12. Utah Jazz: Jimmer Fredette, G, BYU
Are we sure the Book of Mormons doesn't actually predict this outcome?
13. Phoenix Suns: Donatas Motiejunas, C, Lithuania
Motiejunas is this season's Andrea Bargnani -- he even plays for the same team Bargnani did! The only difference: Bargs went No. 1, Moti will go outside the top 10. Progress!
Chad Ford recently gave Harris a bar of gold we like to call the "Shane Battier comparison." It's maybe the best draft boost a player can get these days. Why? Everyone wants a Battier, yet no one knows where to find one. Brains, capacity for knowledge and composure are the most difficult things to measure when a prospect is posting up a chair. It's only a matter of time until GMs start breaking out Risk! during player workouts.
When I watch the Pacers, I think, "You know, the Pacers could really use someone who could double as a hyphy rapper from 2007."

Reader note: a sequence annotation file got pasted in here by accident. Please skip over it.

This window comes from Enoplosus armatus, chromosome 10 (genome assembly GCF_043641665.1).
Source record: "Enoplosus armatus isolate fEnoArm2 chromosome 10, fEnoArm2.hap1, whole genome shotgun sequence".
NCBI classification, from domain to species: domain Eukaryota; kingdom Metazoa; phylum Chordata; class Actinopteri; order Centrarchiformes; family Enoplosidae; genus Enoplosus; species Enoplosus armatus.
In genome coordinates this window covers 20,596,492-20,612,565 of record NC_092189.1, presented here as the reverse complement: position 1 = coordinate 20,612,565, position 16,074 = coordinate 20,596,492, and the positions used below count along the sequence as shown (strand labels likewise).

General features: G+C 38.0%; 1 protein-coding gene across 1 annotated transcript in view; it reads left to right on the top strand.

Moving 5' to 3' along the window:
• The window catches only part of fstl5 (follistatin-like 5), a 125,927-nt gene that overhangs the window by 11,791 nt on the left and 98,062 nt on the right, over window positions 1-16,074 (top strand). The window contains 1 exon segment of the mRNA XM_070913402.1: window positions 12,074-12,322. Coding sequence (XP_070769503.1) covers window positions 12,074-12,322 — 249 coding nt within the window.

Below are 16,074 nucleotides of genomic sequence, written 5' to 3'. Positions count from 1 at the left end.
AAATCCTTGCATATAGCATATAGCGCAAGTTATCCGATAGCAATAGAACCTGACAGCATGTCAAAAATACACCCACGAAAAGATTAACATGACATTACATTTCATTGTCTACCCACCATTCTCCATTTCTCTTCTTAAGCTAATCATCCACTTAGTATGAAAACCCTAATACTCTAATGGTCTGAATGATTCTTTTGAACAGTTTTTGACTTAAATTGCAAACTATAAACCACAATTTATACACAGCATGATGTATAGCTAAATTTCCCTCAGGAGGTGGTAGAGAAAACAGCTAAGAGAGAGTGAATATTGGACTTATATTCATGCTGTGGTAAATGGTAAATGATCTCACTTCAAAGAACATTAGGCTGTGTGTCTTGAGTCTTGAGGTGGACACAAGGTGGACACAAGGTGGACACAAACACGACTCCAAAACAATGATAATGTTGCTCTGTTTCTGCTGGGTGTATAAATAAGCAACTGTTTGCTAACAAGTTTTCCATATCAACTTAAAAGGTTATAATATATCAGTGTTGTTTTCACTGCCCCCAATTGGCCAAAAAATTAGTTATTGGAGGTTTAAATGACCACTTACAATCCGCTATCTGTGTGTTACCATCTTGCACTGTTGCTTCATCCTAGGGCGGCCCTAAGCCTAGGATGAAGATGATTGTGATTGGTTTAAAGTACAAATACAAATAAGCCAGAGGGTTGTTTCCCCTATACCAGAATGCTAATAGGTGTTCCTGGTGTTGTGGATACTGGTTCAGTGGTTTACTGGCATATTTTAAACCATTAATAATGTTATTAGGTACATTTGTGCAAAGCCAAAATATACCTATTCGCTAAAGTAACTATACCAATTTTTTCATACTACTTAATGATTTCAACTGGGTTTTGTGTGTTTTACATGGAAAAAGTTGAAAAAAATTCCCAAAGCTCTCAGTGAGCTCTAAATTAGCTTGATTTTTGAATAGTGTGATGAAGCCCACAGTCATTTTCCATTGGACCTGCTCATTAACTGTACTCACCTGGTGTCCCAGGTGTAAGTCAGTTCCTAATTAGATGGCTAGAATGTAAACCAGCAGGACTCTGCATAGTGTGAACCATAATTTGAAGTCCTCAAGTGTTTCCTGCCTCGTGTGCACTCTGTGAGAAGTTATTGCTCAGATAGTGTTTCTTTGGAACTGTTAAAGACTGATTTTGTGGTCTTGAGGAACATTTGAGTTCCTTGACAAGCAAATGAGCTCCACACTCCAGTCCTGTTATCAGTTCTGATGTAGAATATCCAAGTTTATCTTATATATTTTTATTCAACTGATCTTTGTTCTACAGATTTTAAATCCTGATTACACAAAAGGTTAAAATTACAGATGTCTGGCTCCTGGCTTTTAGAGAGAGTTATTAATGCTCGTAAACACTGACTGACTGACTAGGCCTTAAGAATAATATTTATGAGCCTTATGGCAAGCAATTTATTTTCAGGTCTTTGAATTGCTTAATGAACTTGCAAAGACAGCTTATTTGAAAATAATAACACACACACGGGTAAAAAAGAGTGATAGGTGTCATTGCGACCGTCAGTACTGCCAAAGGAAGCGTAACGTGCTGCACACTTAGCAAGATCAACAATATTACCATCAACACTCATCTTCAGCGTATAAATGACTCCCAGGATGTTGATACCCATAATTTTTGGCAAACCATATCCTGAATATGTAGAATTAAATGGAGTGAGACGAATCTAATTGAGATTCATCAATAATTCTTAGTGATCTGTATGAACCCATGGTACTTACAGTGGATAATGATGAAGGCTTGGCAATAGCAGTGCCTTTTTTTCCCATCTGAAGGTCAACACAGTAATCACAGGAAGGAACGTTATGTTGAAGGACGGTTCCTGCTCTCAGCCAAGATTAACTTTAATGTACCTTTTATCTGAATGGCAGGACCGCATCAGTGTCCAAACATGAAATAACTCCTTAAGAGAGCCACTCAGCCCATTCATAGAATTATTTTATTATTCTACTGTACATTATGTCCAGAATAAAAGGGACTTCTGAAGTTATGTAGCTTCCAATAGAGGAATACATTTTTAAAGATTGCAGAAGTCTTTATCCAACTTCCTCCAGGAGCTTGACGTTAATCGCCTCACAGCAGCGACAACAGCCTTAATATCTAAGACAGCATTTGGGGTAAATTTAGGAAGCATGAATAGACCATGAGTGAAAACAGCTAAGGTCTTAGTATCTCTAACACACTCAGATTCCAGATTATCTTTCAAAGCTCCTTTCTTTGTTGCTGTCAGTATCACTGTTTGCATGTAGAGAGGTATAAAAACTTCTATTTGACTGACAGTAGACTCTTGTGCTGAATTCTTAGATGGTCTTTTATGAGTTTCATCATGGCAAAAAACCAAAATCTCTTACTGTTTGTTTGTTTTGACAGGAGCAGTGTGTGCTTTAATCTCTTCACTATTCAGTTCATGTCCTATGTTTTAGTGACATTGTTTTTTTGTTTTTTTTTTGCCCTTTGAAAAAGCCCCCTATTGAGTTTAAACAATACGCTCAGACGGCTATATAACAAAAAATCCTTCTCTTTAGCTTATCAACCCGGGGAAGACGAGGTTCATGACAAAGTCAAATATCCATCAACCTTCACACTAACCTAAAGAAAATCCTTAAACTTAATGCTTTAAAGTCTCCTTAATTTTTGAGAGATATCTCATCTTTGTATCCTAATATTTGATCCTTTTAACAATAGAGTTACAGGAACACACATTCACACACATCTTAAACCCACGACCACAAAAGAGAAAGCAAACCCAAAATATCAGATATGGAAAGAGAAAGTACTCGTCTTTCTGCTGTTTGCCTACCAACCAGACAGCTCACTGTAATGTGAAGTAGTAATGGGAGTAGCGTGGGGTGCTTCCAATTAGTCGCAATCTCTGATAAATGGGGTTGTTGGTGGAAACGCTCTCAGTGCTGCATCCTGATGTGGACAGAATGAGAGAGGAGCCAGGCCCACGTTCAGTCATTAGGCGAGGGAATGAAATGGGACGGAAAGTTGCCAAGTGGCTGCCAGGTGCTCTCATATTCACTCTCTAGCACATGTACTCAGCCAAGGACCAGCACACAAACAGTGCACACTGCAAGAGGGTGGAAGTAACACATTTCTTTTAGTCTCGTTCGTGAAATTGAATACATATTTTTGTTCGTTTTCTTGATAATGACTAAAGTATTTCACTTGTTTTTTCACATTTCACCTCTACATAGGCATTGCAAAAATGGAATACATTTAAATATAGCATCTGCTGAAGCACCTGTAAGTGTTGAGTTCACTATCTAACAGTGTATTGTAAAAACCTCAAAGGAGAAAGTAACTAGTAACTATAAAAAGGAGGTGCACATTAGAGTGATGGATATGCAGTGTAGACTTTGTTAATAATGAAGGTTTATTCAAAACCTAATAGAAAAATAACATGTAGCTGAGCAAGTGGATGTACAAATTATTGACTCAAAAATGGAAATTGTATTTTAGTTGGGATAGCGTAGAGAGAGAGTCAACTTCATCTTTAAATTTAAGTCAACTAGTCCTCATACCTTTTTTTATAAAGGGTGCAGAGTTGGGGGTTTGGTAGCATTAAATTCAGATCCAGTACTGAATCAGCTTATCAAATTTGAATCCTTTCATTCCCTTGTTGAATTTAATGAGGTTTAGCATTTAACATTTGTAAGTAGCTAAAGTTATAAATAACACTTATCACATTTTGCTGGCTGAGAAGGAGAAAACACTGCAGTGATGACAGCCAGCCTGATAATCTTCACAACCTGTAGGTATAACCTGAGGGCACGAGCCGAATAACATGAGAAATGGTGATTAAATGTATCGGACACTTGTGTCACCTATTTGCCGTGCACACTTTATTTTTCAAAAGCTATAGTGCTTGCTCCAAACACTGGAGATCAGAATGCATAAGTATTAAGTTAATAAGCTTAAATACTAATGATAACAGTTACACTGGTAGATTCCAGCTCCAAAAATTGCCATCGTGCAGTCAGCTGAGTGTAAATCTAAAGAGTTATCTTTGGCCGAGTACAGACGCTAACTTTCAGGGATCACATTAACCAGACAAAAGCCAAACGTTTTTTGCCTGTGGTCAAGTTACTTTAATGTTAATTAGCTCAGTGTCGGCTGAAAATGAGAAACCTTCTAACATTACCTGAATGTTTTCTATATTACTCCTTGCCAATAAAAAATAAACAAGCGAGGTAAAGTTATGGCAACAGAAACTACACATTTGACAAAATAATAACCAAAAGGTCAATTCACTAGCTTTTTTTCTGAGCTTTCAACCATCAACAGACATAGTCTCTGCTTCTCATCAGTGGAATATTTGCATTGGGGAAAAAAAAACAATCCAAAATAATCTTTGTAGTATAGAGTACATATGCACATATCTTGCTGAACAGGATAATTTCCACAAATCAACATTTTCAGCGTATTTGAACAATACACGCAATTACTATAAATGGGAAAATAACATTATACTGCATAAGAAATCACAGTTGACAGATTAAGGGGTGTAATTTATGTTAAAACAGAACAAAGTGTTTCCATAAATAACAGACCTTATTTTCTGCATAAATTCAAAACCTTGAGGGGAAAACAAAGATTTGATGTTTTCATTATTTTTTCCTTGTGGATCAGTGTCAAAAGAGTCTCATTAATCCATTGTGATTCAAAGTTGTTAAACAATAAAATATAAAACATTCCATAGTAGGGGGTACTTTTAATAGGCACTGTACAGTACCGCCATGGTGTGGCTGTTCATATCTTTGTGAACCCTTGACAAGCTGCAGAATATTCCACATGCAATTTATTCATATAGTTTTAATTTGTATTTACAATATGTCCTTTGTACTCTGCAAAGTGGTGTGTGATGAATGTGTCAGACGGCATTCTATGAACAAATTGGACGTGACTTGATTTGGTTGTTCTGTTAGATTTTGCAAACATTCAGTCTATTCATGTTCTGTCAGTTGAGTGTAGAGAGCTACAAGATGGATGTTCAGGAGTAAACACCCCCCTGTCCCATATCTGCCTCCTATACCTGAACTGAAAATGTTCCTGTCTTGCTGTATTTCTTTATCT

16. Philadelphia 76ers: Jordan Hamilton, SF, Texas
Philadelphia's roster issues are plentiful, and the future of Andre Iguodala looms in the air like the scent of slightly burnt tater tots emanating from the oven. Everyone loves tater tots, but they are slightly burnt, and that's a pretty good excuse to call for a pizza. (I believe Hamilton is the cheesy breadsticks in this devastating analogy.)
There's going to be a moment when the wider world beyond the hallowed halls of draft nerds realizes that Klay is the son of Mychal Thompson. I'm not sure if that moment will be good or bad for Klay's stock. But it will be something.
18. Washington Wizards: Chris Singleton, SF, Florida State
I'm not sure Singleton fits Washington, especially given the likelihood of the team picking a small forward at No. 6. But I refuse to let Singleton, probably the best wing defender in college basketball, fall any further. I secretly hope the Kings give him consideration at No. 7. (Wait, that's not a secret any longer.)
19. Charlotte Bobcats: Marcus Morris, F, Kansas